The Other McCain

"One should either write ruthlessly what one believes to be the truth, or else shut up." — Arthur Koestler

Noise Like This Makes Me Glad I Spent That Time In Afghanistan Trying To Help Them Become Like Us

Posted on | October 16, 2011 | 34 Comments

by Smitty

Via Insty, there is a story about fix a speeding ticket for the offspring of a deputy.

Hey, that’s just how things work in Afghanistan: you know people, you pay them, you buy the desired outcome.

Other than going after these people hammer and tongs, I can’t think of ways to reverse a culture of corruption. Suggestions?


34 Responses to “Noise Like This Makes Me Glad I Spent That Time In Afghanistan Trying To Help Them Become Like Us”

  1. Joe
    October 16th, 2011 @ 3:08 pm

    Did you think David Chase just made it up when Tony would get his tickets fixed in the Sopranos?

    Episode 31: Another Toothpick -The drive home from Dr Melfi’s office was frustrating. Carmela clams up and Tony takes out his frustrations on the accelerator, which results in his being pulled over by one of New Jersey’s finest. Officer Leon Wilmore refuses a bribe and issues Tony a ticket, inspiring some not-so-enlightened commentary about the African American officer’s job performance. Later, Tony asks Assemblyman Zellman to “handle” the ticket; Zellman goes him one better and has Wilmore transferred. He’s lost his eligibility for overtime and has to supplement his income peddling lawn ornaments at Fountains of Wayne. Fountains of Wayne is located in Totawa, NJ on Rt 46 W, at the junction of Rt’s 23, 46 and 80. 

    Yeah the Sopranos is fiction, but there is some underlying truth about corruption. 

    And it is not just New Jersey and Illinois (or for that matter Louisiana).  There are little corrupt activities happening all the time everywhere.  We need to make sure they stay little. 

  2. DaveO
    October 16th, 2011 @ 3:21 pm

    Unmarked minefields and gem mining – a useful, if sometimes unfortunate occurence.

    In America, the only solution is to reintroduce Prostestant Christianity and encourage its practice.


  3. Joe
    October 16th, 2011 @ 3:40 pm

    That post has a certain Anamika quality of incoherence.  Okay, I will play, any particular denomination DaveO? 

  4. ThePaganTemple
    October 16th, 2011 @ 4:03 pm

    I liked it when it came back to bite Zellman on the ass, literally, when Tony gave his ass a good belt spanking.

  5. Christy Waters
    October 16th, 2011 @ 4:04 pm

    I think hammer and tongs is a grand idea.

  6. ThePaganTemple
    October 16th, 2011 @ 4:05 pm

    Smitty, it is what it is. You just have to work with these people playing by their own rules. It is their country, and their culture. In fact, I did a post about this, that does have an idea that’s never been considered, I’ll post it later. But bottom line, Kabul will never be Kansas City.

  7. Anonymous
    October 16th, 2011 @ 4:15 pm

    As the token Papist on staff here, I find your comment not only dumber than dirt, but bigoted into the bargain. Care to rephrase that, Muttley?

  8. Richard Mcenroe
    October 16th, 2011 @ 4:20 pm

    It’s Illinois, Jake…

  9. Richard Mcenroe
    October 16th, 2011 @ 4:22 pm

    I believe he was referring to the sturdy and upright Puritans, who eschewed personal finery (unless, as their leaders, they didn’t) but who wore their plain and modest attire tailored from the finest silks and broadcloths.  As anyone knows, it’s easier to virtuous in silk.

  10. Dianna Deeley
    October 16th, 2011 @ 4:25 pm

    Perhaps you are right that Kabul will never be Kansas City, but corruption damages everyone and everything. How to root it out? Tentatively, explain that the reason civil servants are so poorly paid is that corruption is assumed; that every time someone pays or takes a bribe, he’s really screwing himself.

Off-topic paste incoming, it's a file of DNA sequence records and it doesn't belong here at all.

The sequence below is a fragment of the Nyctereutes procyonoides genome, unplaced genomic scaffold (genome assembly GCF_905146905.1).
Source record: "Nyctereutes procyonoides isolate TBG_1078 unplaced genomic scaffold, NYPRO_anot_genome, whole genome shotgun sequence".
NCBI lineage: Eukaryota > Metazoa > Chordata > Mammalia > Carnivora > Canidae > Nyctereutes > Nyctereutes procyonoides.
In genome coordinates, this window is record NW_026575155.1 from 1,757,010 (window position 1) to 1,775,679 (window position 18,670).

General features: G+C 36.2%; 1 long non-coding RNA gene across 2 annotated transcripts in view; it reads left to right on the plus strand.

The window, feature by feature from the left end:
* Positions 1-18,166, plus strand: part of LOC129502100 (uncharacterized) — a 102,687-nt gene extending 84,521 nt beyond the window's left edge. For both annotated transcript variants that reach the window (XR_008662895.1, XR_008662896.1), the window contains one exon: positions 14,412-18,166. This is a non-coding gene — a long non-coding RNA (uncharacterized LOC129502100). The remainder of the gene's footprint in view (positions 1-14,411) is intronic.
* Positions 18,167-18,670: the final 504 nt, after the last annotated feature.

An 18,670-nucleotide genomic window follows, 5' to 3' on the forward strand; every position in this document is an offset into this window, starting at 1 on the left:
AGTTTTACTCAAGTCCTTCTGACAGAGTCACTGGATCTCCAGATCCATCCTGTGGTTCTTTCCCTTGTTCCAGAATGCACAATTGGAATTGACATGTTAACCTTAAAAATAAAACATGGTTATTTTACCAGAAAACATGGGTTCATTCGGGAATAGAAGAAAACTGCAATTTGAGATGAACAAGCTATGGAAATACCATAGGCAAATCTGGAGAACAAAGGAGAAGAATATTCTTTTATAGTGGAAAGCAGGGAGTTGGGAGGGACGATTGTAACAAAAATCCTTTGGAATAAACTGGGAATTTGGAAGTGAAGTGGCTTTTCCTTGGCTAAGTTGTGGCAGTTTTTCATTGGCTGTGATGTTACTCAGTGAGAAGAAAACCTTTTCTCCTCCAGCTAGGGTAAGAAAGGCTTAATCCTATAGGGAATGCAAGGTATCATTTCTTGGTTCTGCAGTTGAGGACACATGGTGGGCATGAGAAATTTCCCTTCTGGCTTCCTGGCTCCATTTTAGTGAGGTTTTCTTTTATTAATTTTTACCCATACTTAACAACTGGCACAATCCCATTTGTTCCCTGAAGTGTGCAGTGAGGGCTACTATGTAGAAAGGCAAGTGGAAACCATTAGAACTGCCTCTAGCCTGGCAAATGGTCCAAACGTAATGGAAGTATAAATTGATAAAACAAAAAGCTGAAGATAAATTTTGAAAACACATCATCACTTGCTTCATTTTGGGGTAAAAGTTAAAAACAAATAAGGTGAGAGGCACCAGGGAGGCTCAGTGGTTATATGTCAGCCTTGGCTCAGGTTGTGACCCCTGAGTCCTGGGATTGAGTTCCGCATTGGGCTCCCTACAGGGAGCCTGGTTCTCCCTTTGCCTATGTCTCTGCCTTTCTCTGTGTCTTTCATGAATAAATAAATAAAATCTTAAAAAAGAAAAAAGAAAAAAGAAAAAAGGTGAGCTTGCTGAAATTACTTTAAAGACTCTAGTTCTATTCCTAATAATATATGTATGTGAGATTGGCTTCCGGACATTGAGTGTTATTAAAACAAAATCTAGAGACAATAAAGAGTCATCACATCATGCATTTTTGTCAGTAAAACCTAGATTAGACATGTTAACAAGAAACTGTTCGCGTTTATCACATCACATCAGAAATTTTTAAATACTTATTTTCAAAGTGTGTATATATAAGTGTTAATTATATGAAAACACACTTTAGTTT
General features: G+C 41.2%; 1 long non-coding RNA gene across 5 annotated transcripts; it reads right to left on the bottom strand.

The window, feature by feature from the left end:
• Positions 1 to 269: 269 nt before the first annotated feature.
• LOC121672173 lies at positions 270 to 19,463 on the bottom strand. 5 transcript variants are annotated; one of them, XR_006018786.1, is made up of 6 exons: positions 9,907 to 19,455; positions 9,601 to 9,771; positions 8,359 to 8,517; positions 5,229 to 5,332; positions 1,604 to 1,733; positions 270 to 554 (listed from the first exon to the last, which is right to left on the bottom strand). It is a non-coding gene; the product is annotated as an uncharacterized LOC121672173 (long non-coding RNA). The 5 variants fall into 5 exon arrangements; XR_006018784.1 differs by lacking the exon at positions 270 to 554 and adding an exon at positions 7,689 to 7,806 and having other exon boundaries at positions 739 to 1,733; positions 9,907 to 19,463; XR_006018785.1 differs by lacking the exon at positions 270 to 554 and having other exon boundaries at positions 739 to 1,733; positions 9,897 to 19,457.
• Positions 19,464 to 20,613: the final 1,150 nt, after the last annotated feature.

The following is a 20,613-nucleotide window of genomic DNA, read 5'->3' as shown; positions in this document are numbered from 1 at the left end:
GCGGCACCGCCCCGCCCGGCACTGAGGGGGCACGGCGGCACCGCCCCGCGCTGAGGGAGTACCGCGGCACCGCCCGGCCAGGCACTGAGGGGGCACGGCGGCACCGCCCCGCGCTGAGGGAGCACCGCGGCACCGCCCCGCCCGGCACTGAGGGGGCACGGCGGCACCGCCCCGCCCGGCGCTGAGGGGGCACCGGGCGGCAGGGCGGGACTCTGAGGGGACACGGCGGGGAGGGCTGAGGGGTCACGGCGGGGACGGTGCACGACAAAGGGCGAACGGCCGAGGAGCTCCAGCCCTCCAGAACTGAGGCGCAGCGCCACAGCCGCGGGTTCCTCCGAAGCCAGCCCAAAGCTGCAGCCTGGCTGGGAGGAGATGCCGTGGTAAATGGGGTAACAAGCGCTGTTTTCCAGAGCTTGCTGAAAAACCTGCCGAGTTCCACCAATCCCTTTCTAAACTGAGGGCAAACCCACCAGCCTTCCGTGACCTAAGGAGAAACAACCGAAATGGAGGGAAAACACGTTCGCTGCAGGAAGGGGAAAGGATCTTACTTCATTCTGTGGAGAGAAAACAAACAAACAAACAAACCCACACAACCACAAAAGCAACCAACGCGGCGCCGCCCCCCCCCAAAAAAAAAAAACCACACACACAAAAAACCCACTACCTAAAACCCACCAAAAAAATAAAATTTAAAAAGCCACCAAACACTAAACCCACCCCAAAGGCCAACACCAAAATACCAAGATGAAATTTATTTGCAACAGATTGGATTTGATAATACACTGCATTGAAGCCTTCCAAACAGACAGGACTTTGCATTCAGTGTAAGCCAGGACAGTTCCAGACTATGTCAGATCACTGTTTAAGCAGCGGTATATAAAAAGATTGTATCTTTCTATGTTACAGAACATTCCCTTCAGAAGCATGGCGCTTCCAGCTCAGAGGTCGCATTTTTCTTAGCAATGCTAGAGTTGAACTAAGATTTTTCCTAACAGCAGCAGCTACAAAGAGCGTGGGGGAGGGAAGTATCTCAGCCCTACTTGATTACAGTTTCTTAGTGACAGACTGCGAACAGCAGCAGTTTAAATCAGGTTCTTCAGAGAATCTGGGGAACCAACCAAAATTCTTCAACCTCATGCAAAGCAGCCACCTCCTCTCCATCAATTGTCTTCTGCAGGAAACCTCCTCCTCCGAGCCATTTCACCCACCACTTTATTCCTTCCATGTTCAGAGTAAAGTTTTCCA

Though I don’t suppose that really sinks in with a lot of people. Otherwise, banks wouldn’t have to chain the pens down, would they?

  11. dad29
    October 16th, 2011 @ 4:30 pm

    Other than the fax machine (and a female lead in the drama) what’s the dif between Illinois and the ‘stan?  Smitty’s right:  that’s exactly the way it works over there, too.

  12. Anonymous
    October 16th, 2011 @ 4:38 pm

    Right idea, wrong weapons, after all how far can you throw a hammer or a tong with any accuracy?

  13. Anonymous
    October 16th, 2011 @ 4:39 pm

    Which isn’t to say Kansas City won’t become Kabul.

  14. Anonymous
    October 16th, 2011 @ 4:41 pm

    Do they chain the pens down on the Sunday talk shows?

  15. Christy Waters
    October 16th, 2011 @ 4:47 pm

    I guess my mind’s a little more twisted than yours.

  16. Joe
    October 16th, 2011 @ 4:58 pm

    Wombat, I suspect DaveO is a moby trying to stir up trouble.  But if he is serious, my guess is his politics and “Protestant Christianity” are closer to Jerimiah Wright’s version. 

    And Richard, silk undergarments breath, are an excellent base layer in winter or summer, and never chaffe.  Is that too much information? 

  17. Anonymous
    October 16th, 2011 @ 5:26 pm

    That’s hard to imagine.

  18. Anonymous
    October 16th, 2011 @ 6:06 pm

    It always takes a strong hand at first. Collateral damage ensues, but the strong hand is necessary.  (A long-shot possibility is a movement that starts locally and grows, like puritanism, which may affect those in power.  But peace-based movements only seem to work from inside an already established civil society, or by moving to the wilderness.)

    The popular history of Wyatt Earp includes the fact that he always relieved men of their second amendment rights while they were in Dodge City (Tombstone? Both?)  It helped tame the town, and like Arpaio, Earp became a legend for it.

    This brings into question the failings of popular movements.  The biggest failing is always–always–the failure to define success and what to do once it is achieved.  This is why we are stuck with useless looters like Al Sharpton and the Jacksons, Senior and Junior.

    The strong hand must give way to actual civil society. The trouble is, throughout history, only a few men, like George Washington, are wise and brave enough to see the necessity.

  19. Bob Belvedere
    October 16th, 2011 @ 7:41 pm

    I used to throw tongs, but one time my back gave out while doing it.  Christ, those Chinese fellow weigh a lot.

  20. Bob Belvedere